The razzing began the moment Cal State Northridge forward Michael Lizarraga hit the basketball court. Fans of the home team, University of California at Berkeley, were all over the 6-foot-7 inch senior, chanting raucously whenever he set to shoot.
Lizarraga, who scored a career-best 15 points that night last November, never once got rattled although many of the fans never realized why. The 21-year-old is deaf, the nation’s only Division I college player who is unable to hear.
A star high-school athlete, he seemed an ideal recruit for Gallaudet University, in Washington, D.C., the renown liberal arts college for the deaf and hard of hearing. But Lizarraga didn’t want that.
“For me,” he told The New York Times, “the biggest dream was always to play for a Division I team. There were people who said I would never be able to do it. That made me more determined. I would say my favorite quote is, ‘Don’t tell me I can’t, because I will’.”
Lizarraga wasn’t offered a scholarship. He earned a spot as a walk-on, and fought hard to win a starting position during his junior year.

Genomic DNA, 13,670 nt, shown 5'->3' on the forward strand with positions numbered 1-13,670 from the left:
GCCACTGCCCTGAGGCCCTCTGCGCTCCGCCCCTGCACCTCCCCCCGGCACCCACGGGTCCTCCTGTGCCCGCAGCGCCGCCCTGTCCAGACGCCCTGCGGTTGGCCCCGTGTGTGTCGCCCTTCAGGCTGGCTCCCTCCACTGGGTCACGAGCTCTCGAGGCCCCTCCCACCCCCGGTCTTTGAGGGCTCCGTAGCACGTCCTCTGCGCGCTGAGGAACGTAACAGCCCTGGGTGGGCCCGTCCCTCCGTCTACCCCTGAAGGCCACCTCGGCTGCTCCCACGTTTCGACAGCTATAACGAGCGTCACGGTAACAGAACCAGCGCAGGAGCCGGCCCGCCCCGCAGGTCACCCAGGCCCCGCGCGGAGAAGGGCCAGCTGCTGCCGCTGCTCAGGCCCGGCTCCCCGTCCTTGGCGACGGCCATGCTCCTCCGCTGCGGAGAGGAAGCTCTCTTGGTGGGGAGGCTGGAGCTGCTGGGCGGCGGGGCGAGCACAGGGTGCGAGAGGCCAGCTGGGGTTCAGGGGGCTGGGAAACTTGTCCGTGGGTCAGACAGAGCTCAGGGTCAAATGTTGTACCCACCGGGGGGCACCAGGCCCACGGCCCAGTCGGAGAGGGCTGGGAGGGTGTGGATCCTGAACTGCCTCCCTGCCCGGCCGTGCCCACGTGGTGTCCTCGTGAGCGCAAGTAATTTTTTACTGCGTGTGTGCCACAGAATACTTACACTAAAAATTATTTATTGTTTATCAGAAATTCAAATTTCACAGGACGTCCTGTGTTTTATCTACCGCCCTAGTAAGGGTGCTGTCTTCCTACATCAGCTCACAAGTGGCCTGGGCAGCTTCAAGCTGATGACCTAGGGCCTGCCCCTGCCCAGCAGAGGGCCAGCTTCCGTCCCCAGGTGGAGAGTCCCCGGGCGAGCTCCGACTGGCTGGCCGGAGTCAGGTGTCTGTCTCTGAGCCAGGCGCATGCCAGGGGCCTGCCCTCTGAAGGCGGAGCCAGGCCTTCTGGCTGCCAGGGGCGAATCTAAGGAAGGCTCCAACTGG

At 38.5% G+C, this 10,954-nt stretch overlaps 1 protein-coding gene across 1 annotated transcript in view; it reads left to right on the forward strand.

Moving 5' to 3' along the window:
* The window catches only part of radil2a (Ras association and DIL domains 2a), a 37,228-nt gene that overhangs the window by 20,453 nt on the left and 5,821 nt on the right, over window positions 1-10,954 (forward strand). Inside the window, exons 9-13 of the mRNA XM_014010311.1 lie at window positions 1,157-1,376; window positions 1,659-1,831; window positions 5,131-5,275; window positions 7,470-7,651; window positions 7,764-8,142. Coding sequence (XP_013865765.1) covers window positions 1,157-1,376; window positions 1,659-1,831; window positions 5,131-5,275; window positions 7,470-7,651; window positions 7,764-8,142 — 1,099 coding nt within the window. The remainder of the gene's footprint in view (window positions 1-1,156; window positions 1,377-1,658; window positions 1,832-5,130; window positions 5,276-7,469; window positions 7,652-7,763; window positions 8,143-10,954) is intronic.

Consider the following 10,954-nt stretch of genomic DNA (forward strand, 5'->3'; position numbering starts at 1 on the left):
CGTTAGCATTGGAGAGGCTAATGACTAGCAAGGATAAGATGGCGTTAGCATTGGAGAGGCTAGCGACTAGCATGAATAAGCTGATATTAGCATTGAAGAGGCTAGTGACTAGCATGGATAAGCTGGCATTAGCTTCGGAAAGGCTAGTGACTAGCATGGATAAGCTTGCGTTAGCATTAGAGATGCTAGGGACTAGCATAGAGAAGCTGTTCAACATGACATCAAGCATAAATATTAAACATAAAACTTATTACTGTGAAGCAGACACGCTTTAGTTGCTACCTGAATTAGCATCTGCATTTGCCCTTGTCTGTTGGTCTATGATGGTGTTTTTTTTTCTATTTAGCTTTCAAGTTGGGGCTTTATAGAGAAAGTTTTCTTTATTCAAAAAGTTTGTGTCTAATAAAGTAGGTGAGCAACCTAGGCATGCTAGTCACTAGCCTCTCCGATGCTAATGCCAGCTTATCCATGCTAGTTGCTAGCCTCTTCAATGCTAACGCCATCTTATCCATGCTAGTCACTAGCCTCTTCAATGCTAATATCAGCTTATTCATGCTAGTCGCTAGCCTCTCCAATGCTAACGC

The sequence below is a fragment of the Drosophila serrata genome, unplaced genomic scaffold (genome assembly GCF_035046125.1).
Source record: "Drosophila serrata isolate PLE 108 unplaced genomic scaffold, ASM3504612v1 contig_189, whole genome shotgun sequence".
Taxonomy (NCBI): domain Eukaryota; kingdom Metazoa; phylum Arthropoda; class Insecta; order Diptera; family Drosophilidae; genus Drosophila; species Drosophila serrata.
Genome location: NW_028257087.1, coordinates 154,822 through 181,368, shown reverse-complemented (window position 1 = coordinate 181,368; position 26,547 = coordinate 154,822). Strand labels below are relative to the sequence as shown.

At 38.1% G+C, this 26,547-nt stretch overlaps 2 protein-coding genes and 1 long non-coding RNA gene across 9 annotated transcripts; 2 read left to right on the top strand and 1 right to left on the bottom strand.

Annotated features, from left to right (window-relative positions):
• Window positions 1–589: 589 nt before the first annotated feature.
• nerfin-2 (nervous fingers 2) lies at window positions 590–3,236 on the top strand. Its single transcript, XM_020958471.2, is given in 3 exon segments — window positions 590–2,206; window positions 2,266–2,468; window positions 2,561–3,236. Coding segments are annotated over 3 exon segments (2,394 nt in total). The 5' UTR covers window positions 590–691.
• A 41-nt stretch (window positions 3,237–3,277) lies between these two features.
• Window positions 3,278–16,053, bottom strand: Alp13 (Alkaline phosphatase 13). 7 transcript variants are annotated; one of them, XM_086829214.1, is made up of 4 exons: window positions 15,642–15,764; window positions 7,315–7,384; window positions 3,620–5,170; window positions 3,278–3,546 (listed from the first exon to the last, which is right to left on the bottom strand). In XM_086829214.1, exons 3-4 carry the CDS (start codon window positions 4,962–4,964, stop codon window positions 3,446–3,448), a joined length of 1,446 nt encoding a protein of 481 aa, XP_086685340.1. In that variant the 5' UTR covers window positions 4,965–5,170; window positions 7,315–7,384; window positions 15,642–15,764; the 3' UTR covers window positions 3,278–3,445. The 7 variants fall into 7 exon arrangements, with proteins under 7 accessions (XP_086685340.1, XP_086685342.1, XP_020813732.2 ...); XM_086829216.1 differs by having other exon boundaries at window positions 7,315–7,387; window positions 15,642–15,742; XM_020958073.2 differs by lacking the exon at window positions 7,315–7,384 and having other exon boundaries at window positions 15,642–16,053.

Bobby Braswell, Northridge’s coach, has come to be his greatest admirer. Braswell watched Lizarraga in practice, trying to absorb the intricacies of his position by sight alone, and marveled at his determination and iron will. When, in November, Northridge faced DePaul University—an opponent no team in the Matadors’ conference had defeated in five years—Braswell challenged his players to match Lizarraga’s mental toughness. They proceeded to beat DePaul, 88-66.
Afterward, senior forward Lenny Daniel told The Times, “When you’re around Mike, you realize you take a lot of stuff for granted. You can’t feel sorry for him because he doesn’t want you to. I’ve never met a guy like Mike in my life.”
Neither had Kendra Blessing, a fellow Northridge student with full hearing, who is majoring in deaf studies. She met Lizarraga last year at a bowling party. The two hit it off immediately.
Lizarraga proposed to Blessing in December. She didn’t need to sign her answer. He knew it from her loving embrace.